I washed and tumble-dried the denim as soon as it arrived because there will always be excess dye in denim and some shrinkage will occur too. I used a denim needle to sew with and I had specific top-stitch thread ready for the seaming details although you could use regular thread, I used regular thread to sew them together. A denim needle is also not essential but it deals with the extra thicknesses involved much better, a sturdy-sized universal needle would be ok if not.

Because I’d made the toile I cut the denim version out making them two sizes smaller. One little change I made was to raise the centre back waist a bit higher because I felt they drooped down at the back.

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I raised the CB seam by about 1cm. There’s a handy tip in the magazine about lengthening this seam further if you need to increase the ’seat’ length.

Sewing them together was straightforward after that, I used a slightly contrasting blue top-stitch thread for the seam details.

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The top-stitched pleat details on the knees.
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Top stitch nice and close to the seam. You could probably use a twin needle but mine is very temperamental and it’s often quicker to sew twice than spend ages unpicking and re-doing!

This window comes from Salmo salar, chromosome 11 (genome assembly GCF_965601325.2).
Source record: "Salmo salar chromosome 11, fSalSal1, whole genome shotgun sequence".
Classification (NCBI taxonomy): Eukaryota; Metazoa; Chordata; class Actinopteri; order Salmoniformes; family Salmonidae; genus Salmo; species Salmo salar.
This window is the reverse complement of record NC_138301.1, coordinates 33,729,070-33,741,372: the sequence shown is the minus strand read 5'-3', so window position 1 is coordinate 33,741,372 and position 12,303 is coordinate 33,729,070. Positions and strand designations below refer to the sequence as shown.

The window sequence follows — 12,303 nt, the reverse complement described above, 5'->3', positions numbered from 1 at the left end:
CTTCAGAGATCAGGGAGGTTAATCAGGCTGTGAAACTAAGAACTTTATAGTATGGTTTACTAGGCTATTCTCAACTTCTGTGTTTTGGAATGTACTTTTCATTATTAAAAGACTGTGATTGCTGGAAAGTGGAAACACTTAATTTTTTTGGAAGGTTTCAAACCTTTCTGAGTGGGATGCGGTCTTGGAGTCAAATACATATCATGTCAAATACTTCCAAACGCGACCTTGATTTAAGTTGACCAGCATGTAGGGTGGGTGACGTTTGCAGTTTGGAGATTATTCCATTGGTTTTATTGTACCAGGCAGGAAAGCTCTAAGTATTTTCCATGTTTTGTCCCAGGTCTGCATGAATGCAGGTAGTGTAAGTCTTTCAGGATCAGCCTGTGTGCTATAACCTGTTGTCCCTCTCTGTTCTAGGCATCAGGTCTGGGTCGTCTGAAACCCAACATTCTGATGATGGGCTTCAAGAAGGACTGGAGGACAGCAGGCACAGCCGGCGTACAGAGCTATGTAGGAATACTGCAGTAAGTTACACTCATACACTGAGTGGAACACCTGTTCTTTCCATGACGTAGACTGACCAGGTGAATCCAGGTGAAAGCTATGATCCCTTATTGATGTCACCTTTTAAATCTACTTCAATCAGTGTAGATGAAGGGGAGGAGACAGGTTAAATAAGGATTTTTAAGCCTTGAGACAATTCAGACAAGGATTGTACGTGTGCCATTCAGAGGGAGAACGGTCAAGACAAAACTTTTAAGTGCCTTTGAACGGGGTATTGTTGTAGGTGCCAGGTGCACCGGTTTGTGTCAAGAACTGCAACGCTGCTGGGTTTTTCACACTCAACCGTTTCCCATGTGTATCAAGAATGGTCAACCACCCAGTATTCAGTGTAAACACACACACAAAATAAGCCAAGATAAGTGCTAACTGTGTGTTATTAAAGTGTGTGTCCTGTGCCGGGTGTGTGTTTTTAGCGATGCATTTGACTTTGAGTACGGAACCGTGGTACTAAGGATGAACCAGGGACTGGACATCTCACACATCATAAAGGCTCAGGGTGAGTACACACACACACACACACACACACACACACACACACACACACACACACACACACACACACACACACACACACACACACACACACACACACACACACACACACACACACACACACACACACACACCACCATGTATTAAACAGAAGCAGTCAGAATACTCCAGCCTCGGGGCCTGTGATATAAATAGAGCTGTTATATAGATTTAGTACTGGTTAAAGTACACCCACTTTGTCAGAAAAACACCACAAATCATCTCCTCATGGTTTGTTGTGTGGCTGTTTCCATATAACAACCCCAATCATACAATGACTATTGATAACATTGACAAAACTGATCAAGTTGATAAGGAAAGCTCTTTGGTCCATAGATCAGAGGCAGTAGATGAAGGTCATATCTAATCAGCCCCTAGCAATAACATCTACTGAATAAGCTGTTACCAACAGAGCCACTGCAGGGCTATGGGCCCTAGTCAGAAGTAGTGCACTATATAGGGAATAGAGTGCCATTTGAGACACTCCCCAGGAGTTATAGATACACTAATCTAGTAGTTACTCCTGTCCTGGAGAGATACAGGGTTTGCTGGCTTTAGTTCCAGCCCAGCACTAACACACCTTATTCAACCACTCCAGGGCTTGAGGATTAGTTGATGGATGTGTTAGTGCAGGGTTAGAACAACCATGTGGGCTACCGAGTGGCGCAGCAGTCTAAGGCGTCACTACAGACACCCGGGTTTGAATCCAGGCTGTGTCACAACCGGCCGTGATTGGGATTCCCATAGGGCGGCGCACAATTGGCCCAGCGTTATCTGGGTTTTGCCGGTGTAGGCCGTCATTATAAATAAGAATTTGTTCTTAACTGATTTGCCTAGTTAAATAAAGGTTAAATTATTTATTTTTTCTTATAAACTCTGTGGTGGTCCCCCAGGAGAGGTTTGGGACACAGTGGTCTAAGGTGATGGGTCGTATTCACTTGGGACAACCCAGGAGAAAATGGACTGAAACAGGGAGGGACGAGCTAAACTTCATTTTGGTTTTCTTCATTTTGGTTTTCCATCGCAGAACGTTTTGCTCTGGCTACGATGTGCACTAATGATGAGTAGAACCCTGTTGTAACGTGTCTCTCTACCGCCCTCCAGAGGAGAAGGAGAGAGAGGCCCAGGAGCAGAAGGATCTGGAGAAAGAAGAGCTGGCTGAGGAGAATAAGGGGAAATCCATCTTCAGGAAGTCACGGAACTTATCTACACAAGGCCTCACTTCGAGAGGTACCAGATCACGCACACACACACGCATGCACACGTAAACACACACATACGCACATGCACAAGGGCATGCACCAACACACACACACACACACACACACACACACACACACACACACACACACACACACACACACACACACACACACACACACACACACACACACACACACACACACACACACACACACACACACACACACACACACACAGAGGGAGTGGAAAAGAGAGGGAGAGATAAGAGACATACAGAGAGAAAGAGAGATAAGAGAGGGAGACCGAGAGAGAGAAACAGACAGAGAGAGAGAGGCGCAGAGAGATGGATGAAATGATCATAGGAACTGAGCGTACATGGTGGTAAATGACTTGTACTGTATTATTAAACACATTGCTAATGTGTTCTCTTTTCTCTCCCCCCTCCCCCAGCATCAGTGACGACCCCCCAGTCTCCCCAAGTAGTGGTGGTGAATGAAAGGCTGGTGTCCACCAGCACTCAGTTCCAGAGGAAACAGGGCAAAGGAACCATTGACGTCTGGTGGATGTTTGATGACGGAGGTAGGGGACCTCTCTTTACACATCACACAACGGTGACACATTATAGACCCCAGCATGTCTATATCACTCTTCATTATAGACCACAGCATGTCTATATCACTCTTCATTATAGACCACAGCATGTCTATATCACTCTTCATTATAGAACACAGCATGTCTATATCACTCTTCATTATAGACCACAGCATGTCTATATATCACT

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Joining the two legs together. Stitch this seam twice for extra strength, the second row close to the first inside the seam allowance.
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I invested in this cunning little gadget called a ‘jean-a-ma-jig’ You slot it under the presser foot to raise it up slightly and then it sews better over the thick layers of material. It worked a treat I thought and they aren’t expensive (although a folded up piece of card might work too) I’ve heard them called a ‘hump-jumper’ recently too!

Then I got to joining the legs up and, even though I’d cut two sizes smaller, they were still too baggy! I skimmed yet more off the side seams to slim them down some more. It might have been more sensible to measure my thighs and compare that figure to the paper pattern!